While some restrictions are due to be eased next month, Hong Kong’s battle with Covid-19 will fuel a shrinking economy and plunging house prices, according to Goldman Sachs economists.
House prices are forecast to fall around 20 per cent over the next four years, falling five per cent every year, while mortgage rates are expected to double close to four per cent in 2024, the Wall Street analysts said in a report this week.
It comes as the leader of the financial hub said it was “unarguable” that the city had undergone a “brain drain” over the course of the pandemic, which is anticipated to further bruise Hong Kong’s economy.
“These measures have certain influence on corporates and individuals, although we don’t have a figure…it’s an unarguable fact that we have a brain drain and some senior management of some corporates have left Hong Kong,” Lam told a daily news briefing on Wednesday.
“The most important thing is Hong Kong keeps its advantages. I believe after the pandemic, Hong Kong can have a better development.”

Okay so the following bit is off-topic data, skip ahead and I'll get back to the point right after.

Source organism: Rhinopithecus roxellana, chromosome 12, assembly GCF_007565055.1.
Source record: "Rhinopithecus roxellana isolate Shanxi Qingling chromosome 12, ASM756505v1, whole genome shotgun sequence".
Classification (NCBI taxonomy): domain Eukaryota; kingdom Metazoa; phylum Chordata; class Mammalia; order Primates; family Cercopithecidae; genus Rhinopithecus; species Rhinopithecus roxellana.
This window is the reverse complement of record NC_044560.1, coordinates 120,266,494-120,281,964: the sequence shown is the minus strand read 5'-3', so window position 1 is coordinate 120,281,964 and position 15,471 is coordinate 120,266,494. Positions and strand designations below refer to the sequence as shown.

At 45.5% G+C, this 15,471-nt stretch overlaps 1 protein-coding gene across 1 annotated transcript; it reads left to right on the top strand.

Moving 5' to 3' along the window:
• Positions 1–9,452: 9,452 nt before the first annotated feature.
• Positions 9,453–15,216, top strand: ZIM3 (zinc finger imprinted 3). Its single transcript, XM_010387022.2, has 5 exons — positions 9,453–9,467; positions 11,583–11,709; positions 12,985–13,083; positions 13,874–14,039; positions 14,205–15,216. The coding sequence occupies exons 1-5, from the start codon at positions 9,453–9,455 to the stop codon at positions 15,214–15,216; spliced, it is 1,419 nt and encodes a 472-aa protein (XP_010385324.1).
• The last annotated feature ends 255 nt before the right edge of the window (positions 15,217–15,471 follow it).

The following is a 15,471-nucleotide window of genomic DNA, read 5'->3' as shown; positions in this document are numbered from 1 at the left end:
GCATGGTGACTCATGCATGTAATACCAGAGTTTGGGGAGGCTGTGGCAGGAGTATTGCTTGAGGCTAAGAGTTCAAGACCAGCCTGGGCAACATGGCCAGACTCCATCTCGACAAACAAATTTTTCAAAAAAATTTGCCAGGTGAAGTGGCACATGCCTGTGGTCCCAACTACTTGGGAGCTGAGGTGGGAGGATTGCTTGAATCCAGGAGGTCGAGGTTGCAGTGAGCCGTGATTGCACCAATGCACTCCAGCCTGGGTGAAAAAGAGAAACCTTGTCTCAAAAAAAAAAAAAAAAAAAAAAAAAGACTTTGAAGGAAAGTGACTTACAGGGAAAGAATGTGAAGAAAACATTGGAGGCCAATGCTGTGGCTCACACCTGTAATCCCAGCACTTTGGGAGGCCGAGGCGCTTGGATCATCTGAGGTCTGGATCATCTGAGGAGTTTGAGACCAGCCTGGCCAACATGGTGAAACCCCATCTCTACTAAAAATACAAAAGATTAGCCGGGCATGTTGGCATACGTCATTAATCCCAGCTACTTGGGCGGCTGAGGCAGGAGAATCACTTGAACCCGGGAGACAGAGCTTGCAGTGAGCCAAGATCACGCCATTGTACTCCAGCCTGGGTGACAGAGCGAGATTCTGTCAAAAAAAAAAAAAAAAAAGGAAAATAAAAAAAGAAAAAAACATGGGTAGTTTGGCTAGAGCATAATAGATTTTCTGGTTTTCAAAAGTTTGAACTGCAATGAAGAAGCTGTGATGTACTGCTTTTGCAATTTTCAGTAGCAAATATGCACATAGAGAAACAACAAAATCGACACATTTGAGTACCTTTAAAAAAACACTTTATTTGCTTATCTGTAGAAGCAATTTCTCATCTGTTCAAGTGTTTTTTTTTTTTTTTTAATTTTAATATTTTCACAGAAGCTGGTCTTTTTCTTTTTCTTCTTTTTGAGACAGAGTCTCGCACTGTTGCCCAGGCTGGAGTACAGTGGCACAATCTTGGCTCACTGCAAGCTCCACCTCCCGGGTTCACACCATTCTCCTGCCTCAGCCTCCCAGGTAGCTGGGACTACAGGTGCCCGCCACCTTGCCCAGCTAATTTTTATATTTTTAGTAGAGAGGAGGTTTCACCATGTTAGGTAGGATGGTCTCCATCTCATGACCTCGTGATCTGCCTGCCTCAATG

Hong Kong, which had adopted Beijing’s controversial ‘Zero-Covid’ stance, is now looking likely to transition to a “dynamic-zero” Covid-19 strategy, Lam continued.
Lam’s comments come just weeks before Hong Kong will hold an election, on 8 May, to choose who will lead the former British colony for the next five years.
It follows the leader’s fears that financial institutions in the city were “losing patience” with strict measures and grounded flights, having had its borders effectively shuttered since 2020.
A report last week founded that, due to what Lam has previously described as Hong Kong’s “isolated status”, half of European businesses in the city were considering leaving.
With firms unable to keep hold of staff, the city’s “ongoing ‘Zero-Covid’ strategy has come at a very high cost for Hong Kong’s business community,” the European Chamber of Commerce in Hong Kong said in the new paper.
The Hong Kong government has ordered businesses including gyms and cinemas to shut and restricted gatherings over the past couple of months, though some measures are set to loosened in late April if cases of the virus continue to fall.